What’s more, it’s unclear how seriously the Trump administration is taking the threat of future Russian sabotage. NBC News and ABC News have both reported that state officials — in both parties — are worried about the security of upcoming elections, and they report getting little guidance from the Trump administration in this regard.
It’s true that the Obama administration was also criticized, justifiably, for failing to act sufficiently on Russian interference in the 2016 election. But if Trump is going to criticize this failure — as he has done — that opens his administration up to questions as to what they are doing about upcoming interference. And remember, during the 2016 campaign, Democrats similarly asked congressional Republican leaders to present a united front against Russian meddling. They refused, with Senate Majority Leader Mitch McConnell (R-Ky.) questioning whether it even happened.
Democrats take new steps to guard against hacking
Meanwhile, a senior Democrat tells me that the DCCC is taking a whole range of new steps to shore up its defenses against Russian interference. This includes a training program that is designed to teach operatives and staff how to better detect hacking efforts and safeguard personal and other information, and efforts to provide direction in this regard to the campaigns of Democratic House candidates. The Democrat tells me that the lessons of 2016 have taught the party that preparation for such interference is now considered an essential aspect of running a professional contemporary campaign.
To be sure, the possibility of future Russian hacking efforts raises all sorts of complicated questions for campaigns. Should campaigns use information that is injected into the public domain by Russian hacking efforts, since after all news organizations cover them as newsworthy information? Or should they refrain? This question will likely be debated seriously in coming months. But one thing we do know is that one of Russia’s key goals in meddling in our elections, as the intelligence services put it, is to “undermine public faith in the U.S. democratic process.”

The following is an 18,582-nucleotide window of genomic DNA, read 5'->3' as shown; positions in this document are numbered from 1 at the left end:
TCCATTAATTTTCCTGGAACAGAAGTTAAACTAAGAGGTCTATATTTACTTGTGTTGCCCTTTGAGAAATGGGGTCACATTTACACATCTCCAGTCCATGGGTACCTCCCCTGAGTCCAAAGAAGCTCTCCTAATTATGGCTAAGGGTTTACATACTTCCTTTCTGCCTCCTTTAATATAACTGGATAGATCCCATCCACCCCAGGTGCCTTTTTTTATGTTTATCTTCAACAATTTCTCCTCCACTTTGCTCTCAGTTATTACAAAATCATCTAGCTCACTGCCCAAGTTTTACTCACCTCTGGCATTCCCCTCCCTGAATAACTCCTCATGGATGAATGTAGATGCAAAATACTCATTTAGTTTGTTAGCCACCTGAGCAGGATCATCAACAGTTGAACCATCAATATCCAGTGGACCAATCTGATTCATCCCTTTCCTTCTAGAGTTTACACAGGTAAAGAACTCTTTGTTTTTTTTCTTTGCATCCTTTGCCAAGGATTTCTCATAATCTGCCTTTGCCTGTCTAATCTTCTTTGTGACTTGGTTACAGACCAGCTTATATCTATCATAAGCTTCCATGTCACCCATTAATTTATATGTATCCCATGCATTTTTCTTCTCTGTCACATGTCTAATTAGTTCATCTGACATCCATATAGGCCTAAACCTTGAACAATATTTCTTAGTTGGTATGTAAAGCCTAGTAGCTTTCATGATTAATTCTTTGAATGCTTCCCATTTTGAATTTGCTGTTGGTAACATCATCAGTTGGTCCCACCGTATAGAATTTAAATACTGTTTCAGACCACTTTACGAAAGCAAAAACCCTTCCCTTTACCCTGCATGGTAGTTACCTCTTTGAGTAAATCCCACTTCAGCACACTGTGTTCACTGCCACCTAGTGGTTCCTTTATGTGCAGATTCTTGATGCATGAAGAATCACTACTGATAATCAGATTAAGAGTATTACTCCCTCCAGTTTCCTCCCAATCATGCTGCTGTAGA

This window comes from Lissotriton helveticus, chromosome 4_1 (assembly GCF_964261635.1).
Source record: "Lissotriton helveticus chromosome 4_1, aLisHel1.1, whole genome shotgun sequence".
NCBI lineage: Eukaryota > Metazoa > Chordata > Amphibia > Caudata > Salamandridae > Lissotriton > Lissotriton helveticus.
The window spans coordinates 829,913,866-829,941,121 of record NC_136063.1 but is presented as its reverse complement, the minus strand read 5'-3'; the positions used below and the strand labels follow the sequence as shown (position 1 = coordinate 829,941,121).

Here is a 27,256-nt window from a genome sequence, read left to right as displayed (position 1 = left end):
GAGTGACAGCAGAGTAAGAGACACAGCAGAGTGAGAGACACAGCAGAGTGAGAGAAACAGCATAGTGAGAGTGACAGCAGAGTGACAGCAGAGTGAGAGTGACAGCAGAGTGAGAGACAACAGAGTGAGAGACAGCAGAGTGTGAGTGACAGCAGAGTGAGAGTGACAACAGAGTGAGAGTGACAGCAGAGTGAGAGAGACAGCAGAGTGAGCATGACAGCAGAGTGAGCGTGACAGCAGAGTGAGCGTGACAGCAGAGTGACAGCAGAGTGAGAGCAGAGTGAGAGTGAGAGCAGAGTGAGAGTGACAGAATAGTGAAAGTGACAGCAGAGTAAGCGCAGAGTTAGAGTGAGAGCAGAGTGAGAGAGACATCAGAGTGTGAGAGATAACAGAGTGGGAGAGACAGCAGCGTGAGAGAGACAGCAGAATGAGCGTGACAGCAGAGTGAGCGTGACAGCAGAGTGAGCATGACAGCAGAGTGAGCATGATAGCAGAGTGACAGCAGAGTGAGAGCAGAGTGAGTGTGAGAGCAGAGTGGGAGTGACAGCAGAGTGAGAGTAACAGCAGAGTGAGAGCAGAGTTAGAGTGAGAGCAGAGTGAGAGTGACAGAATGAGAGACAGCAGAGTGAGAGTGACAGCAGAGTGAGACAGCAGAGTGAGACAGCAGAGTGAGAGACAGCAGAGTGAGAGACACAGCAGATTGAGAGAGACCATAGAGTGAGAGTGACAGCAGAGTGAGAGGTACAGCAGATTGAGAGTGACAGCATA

You’d think both parties would have an interest in cooperating to create a joint plan to safeguard our democracy against that outcome.
* WHAT DID TRUMP KNOW, AND WHEN DID HE KNOW IT? The New York Times points out that hours after Donald Trump Jr. held the June 2016 meeting in which he’d been promised information about Hillary Clinton from the Russian government, this happened:
Three hours later, his father, Donald J. Trump, claimed victory in the final primary races propelling him to the Republican presidential nomination and a general election contest against former Secretary of State Hillary Clinton. In his victory speech, Mr. Trump promised to deliver a major address detailing Mrs. Clinton’s “corrupt dealings” to give “favorable treatment” to foreign governments, including “the Russians.”
The White House claims this is a mere coincidence. But investigators will sort out what Trump knew and when he knew it.
* TRUMP’S LAWYERS NOW WARNING WHITE HOUSE STAFF: Politico reports that Trump’s legal team has told top White House staff that the stakes are a lot higher now, and they’d really better watch their every move:
Trump’s legal team is attempting to separate the president from Donald Trump Jr. and the son’s legal team on Russia matters, as well from Jared Kushner and his legal team, over concerns that the blurred lines could create unnecessary problems, according to these sources. They have tried to block Trump’s warring band of aides from joining meetings with his lawyers, warning that they could become witnesses or be forced to hire lawyers if they attend.